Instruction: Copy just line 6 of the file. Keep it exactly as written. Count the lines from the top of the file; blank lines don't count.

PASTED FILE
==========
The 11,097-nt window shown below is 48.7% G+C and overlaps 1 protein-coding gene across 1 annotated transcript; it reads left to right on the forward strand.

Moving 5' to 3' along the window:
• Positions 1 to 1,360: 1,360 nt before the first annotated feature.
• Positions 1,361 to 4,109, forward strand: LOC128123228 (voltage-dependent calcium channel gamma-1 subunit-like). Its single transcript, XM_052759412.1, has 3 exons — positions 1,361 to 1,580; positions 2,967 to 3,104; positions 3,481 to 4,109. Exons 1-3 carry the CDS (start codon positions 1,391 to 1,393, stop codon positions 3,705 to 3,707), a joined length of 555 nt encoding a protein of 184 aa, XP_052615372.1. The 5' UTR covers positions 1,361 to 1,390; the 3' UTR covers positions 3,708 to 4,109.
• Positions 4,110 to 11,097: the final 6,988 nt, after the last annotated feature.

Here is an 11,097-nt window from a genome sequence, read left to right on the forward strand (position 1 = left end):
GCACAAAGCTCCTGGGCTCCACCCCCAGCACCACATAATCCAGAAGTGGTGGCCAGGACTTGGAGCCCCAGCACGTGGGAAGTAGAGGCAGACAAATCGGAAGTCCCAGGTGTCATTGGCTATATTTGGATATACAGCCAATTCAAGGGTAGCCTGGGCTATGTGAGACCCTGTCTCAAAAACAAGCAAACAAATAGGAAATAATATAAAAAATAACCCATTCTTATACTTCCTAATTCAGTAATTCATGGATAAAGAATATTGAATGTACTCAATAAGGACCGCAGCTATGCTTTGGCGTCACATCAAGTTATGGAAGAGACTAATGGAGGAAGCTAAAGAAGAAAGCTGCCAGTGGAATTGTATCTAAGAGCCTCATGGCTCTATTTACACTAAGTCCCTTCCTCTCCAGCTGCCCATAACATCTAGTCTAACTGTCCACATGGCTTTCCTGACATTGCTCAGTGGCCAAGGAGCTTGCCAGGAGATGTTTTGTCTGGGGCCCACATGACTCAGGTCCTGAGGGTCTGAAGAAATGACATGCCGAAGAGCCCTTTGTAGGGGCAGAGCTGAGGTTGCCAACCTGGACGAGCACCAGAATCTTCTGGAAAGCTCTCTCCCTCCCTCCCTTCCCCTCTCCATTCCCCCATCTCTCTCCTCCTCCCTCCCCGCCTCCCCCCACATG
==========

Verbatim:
Here is an 11,097-nt window from a genome sequence, read left to right on the forward strand (position 1 = left end):